MEXICO CITY — U.S. Secretary of State Hillary Rodham Clinton, ending a two-day visit to Mexico that centered heavily on the drug war, toured a state-of-the-art police center and condemned drug violence in a meeting with university students Thursday.
"This situation is intolerable for honest, law-abiding citizens of Mexico, my country or of anywhere people of conscience live," Clinton told the students in Monterrey, a business hub 120 miles south of the U.S. border.
Bilateral matters stretch far beyond crime, Clinton said, and she mentioned economic and family ties, trade, energy and the world's financial meltdown. But the conversation kept returning to the drug war, which has killed more than 7,000 people in Mexico since the beginning of 2008.
Clinton said again that the battle against Mexican drug traffickers was a shared burden between Mexico and the United States. On Wednesday, she bluntly acknowledged that the United States bears some blame for the crisis because of its "insatiable" appetite for illicit drugs and its role as a supplier of weapons that are smuggled into Mexico to arm the cartels' hit men.
Clinton hoped during her stay to soothe Mexican leaders stung by commentary in the U.S. suggesting that Mexico is losing ground to the cartels.
President Felipe Calderon's government applauded an Obama administration plan, announced Tuesday, that will target the cartels by placing more U.S. agents and other personnel along the border. And the news media and Mexican politicians lauded Clinton's frank declaration of blame as long overdue.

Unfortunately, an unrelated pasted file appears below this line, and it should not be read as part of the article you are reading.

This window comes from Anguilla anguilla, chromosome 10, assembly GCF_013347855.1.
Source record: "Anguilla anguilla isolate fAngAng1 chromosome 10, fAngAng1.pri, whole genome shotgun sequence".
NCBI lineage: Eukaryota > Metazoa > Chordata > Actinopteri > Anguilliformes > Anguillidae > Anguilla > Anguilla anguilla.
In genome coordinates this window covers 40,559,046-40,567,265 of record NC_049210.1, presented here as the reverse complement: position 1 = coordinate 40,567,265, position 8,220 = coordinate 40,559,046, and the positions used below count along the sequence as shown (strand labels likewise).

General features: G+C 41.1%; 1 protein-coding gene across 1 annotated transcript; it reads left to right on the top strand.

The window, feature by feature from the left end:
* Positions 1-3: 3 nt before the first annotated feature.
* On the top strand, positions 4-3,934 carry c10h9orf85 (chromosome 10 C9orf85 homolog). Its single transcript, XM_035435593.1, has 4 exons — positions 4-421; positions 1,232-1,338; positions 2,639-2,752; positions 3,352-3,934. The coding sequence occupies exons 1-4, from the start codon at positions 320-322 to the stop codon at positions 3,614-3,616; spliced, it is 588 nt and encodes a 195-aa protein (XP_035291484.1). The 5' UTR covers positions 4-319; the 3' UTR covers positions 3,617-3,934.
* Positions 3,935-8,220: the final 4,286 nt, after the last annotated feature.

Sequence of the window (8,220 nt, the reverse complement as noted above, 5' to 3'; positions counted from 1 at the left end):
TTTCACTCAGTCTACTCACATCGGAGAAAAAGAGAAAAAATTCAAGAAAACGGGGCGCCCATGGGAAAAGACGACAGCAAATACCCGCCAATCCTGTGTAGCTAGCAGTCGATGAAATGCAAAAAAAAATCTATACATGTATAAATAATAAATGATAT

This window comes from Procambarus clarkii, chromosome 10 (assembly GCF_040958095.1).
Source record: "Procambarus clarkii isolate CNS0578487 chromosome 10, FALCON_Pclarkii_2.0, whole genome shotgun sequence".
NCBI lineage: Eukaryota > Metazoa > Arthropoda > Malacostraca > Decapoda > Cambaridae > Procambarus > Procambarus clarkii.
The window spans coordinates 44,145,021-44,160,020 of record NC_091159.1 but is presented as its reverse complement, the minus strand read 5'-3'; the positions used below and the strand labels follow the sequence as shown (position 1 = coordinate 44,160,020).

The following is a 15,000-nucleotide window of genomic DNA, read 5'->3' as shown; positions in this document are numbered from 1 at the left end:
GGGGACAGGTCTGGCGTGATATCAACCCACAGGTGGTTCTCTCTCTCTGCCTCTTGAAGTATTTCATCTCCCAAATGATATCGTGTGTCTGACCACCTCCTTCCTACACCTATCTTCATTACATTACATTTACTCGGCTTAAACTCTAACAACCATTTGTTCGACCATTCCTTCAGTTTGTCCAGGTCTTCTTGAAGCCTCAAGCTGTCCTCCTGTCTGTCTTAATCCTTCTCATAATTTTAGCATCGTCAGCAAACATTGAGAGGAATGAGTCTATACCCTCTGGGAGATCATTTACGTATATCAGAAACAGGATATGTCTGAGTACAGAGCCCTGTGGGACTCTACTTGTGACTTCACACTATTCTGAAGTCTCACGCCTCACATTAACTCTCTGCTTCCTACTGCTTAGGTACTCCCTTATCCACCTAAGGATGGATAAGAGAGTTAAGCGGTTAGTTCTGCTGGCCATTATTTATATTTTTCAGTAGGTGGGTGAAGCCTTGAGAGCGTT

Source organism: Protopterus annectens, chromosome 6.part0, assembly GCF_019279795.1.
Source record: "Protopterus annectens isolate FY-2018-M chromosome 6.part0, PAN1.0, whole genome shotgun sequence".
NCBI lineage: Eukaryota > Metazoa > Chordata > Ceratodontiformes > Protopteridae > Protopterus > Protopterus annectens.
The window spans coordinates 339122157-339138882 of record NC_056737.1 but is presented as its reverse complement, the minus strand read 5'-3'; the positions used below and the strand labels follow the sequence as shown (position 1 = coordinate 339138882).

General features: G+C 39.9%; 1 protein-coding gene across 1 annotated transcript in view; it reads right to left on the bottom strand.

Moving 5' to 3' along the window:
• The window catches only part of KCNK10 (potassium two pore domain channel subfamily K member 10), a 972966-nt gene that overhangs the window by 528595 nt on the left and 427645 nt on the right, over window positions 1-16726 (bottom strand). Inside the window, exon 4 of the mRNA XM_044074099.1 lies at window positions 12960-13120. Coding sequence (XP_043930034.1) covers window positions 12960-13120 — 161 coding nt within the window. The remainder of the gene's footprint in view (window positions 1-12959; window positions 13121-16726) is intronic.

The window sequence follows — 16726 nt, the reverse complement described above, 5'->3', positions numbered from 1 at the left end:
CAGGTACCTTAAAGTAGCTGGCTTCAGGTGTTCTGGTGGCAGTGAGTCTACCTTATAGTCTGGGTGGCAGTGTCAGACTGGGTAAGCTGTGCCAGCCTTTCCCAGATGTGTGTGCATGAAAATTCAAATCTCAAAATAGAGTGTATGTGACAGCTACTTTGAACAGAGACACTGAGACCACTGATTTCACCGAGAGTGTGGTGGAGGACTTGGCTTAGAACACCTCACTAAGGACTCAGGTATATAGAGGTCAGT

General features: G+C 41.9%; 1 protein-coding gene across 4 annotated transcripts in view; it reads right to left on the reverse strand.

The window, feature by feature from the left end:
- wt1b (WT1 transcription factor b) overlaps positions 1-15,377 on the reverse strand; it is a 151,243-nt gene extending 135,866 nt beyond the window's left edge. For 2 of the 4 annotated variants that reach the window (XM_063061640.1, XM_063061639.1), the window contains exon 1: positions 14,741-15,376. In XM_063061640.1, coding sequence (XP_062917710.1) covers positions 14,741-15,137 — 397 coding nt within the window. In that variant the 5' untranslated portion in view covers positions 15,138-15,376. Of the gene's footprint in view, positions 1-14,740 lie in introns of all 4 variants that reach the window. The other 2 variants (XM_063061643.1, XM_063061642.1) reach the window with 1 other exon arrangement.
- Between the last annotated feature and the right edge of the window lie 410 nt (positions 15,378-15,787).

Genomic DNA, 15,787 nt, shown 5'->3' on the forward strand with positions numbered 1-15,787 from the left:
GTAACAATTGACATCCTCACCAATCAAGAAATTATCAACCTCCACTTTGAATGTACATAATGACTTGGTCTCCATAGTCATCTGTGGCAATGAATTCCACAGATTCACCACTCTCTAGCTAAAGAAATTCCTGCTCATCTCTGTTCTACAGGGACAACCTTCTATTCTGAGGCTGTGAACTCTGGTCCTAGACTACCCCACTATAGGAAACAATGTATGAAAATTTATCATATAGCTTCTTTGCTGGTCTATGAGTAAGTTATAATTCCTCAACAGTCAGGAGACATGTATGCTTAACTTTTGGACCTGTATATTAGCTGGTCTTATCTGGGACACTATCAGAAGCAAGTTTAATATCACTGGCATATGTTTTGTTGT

Clinton began Thursday by touring the high-tech federal police base in Mexico City, accompanied by the nation's public safety chief, Genaro Garcia Luna. The facility, boasting a command center linked by live video to police stations around Mexico, is a centerpiece of the Calderon administration's effort to revamp the police forces, part of his 2-year-old campaign against drug traffickers.
Clinton then flew to Monterrey, Mexico's bustling financial capital. Drug-related violence has soared in the city and the surrounding state of Nuevo Leon. In recent months, attackers have thrown grenades at the U.S. Consulate and a Mexican television station in Monterrey, though no one was injured.
This week, Mexican officials announced the arrest of Monterrey-based Hector Huerta Rios, one of the country's 37 most-wanted drug suspects.
Huerta allegedly ran operations in Monterrey for the Beltran Leyva trafficking ring, based in the northwestern state of Sinaloa, and served as the group's liaison with the so-called Gulf cartel, in the country's northeast.